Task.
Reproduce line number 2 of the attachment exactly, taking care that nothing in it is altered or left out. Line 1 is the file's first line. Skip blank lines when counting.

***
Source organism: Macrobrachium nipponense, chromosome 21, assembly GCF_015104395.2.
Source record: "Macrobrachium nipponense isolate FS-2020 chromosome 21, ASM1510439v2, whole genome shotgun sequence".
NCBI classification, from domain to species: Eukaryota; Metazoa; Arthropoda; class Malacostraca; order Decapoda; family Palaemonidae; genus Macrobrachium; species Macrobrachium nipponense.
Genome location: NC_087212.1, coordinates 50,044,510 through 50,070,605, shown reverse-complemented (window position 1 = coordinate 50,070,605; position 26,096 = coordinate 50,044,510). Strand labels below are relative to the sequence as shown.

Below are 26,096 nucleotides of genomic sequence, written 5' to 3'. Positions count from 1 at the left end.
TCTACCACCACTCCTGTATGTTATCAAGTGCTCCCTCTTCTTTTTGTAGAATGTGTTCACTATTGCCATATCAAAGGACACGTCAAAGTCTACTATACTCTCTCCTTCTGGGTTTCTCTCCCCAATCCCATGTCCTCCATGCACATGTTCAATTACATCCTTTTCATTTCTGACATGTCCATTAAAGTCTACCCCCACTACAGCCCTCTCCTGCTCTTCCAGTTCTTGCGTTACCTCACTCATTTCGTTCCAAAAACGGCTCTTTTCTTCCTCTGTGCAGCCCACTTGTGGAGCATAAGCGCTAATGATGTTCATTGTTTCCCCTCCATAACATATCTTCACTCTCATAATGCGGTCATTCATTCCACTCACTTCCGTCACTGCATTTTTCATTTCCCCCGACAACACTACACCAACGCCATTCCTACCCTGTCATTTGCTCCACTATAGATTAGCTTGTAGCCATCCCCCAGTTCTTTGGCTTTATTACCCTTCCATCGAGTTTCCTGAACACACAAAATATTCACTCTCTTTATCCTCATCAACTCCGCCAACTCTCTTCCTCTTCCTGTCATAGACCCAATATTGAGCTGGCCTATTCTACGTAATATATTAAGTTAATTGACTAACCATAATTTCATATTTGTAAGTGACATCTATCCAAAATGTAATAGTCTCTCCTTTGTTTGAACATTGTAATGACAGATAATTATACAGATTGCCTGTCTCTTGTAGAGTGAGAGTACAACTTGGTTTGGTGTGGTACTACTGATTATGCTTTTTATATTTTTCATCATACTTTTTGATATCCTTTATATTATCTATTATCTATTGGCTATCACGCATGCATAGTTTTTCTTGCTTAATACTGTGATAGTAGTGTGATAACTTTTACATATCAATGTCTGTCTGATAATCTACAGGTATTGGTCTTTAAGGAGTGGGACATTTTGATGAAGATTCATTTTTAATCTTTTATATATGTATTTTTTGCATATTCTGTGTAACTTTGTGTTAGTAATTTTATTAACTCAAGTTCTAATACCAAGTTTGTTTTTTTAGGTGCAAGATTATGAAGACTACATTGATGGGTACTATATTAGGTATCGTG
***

Source record: "Macrobrachium nipponense isolate FS-2020 chromosome 21, ASM1510439v2, whole genome shotgun sequence".